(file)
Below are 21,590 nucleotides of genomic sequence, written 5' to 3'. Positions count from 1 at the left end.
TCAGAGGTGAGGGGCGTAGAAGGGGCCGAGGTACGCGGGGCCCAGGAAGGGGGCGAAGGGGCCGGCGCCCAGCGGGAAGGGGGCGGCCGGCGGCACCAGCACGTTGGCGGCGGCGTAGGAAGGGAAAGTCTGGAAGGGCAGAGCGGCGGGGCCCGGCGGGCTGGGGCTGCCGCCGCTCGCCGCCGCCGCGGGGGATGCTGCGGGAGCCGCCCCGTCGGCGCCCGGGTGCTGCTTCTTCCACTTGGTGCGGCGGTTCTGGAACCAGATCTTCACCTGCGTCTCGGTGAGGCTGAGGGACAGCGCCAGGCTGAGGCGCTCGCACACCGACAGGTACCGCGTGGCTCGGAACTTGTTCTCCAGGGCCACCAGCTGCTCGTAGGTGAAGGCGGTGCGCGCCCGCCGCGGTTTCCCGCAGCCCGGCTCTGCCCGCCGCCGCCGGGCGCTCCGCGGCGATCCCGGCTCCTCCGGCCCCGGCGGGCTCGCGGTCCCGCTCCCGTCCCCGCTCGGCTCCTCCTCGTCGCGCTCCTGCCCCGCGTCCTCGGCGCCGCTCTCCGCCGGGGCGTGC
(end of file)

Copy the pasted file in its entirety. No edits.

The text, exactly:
Below are 21,590 nucleotides of genomic sequence, written 5' to 3'. Positions count from 1 at the left end.
TCAGAGGTGAGGGGCGTAGAAGGGGCCGAGGTACGCGGGGCCCAGGAAGGGGGCGAAGGGGCCGGCGCCCAGCGGGAAGGGGGCGGCCGGCGGCACCAGCACGTTGGCGGCGGCGTAGGAAGGGAAAGTCTGGAAGGGCAGAGCGGCGGGGCCCGGCGGGCTGGGGCTGCCGCCGCTCGCCGCCGCCGCGGGGGATGCTGCGGGAGCCGCCCCGTCGGCGCCCGGGTGCTGCTTCTTCCACTTGGTGCGGCGGTTCTGGAACCAGATCTTCACCTGCGTCTCGGTGAGGCTGAGGGACAGCGCCAGGCTGAGGCGCTCGCACACCGACAGGTACCGCGTGGCTCGGAACTTGTTCTCCAGGGCCACCAGCTGCTCGTAGGTGAAGGCGGTGCGCGCCCGCCGCGGTTTCCCGCAGCCCGGCTCTGCCCGCCGCCGCCGGGCGCTCCGCGGCGATCCCGGCTCCTCCGGCCCCGGCGGGCTCGCGGTCCCGCTCCCGTCCCCGCTCGGCTCCTCCTCGTCGCGCTCCTGCCCCGCGTCCTCGGCGCCGCTCTCCGCCGGGGCGTGC